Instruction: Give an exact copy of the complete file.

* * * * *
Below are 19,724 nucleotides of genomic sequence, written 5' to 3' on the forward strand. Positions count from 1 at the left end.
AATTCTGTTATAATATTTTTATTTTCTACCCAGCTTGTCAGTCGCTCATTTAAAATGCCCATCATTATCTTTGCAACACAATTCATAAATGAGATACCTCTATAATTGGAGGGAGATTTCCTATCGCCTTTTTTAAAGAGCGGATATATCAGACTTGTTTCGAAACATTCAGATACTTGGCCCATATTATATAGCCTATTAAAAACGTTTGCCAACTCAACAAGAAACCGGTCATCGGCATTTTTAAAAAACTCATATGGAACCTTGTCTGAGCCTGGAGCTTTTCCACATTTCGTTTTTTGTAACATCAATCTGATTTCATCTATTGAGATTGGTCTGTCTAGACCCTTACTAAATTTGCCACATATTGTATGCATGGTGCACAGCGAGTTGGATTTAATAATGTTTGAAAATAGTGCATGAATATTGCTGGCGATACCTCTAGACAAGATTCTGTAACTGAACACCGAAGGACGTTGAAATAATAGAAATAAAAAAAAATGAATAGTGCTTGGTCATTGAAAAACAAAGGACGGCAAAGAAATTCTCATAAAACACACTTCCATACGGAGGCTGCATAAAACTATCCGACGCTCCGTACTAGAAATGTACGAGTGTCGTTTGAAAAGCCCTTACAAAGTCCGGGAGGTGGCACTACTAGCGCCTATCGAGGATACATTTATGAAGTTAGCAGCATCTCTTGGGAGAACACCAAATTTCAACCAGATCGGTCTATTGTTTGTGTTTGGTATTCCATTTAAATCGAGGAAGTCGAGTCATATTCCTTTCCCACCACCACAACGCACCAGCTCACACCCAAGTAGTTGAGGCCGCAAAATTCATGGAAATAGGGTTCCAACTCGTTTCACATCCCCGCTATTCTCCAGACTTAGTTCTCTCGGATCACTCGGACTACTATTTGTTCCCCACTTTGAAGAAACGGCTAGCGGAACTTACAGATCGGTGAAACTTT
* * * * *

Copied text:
Below are 19,724 nucleotides of genomic sequence, written 5' to 3' on the forward strand. Positions count from 1 at the left end.
AATTCTGTTATAATATTTTTATTTTCTACCCAGCTTGTCAGTCGCTCATTTAAAATGCCCATCATTATCTTTGCAACACAATTCATAAATGAGATACCTCTATAATTGGAGGGAGATTTCCTATCGCCTTTTTTAAAGAGCGGATATATCAGACTTGTTTCGAAACATTCAGATACTTGGCCCATATTATATAGCCTATTAAAAACGTTTGCCAACTCAACAAGAAACCGGTCATCGGCATTTTTAAAAAACTCATATGGAACCTTGTCTGAGCCTGGAGCTTTTCCACATTTCGTTTTTTGTAACATCAATCTGATTTCATCTATTGAGATTGGTCTGTCTAGACCCTTACTAAATTTGCCACATATTGTATGCATGGTGCACAGCGAGTTGGATTTAATAATGTTTGAAAATAGTGCATGAATATTGCTGGCGATACCTCTAGACAAGATTCTGTAACTGAACACCGAAGGACGTTGAAATAATAGAAATAAAAAAAAATGAATAGTGCTTGGTCATTGAAAAACAAAGGACGGCAAAGAAATTCTCATAAAACACACTTCCATACGGAGGCTGCATAAAACTATCCGACGCTCCGTACTAGAAATGTACGAGTGTCGTTTGAAAAGCCCTTACAAAGTCCGGGAGGTGGCACTACTAGCGCCTATCGAGGATACATTTATGAAGTTAGCAGCATCTCTTGGGAGAACACCAAATTTCAACCAGATCGGTCTATTGTTTGTGTTTGGTATTCCATTTAAATCGAGGAAGTCGAGTCATATTCCTTTCCCACCACCACAACGCACCAGCTCACACCCAAGTAGTTGAGGCCGCAAAATTCATGGAAATAGGGTTCCAACTCGTTTCACATCCCCGCTATTCTCCAGACTTAGTTCTCTCGGATCACTCGGACTACTATTTGTTCCCCACTTTGAAGAAACGGCTAGCGGAACTTACAGATCGGTGAAACTTT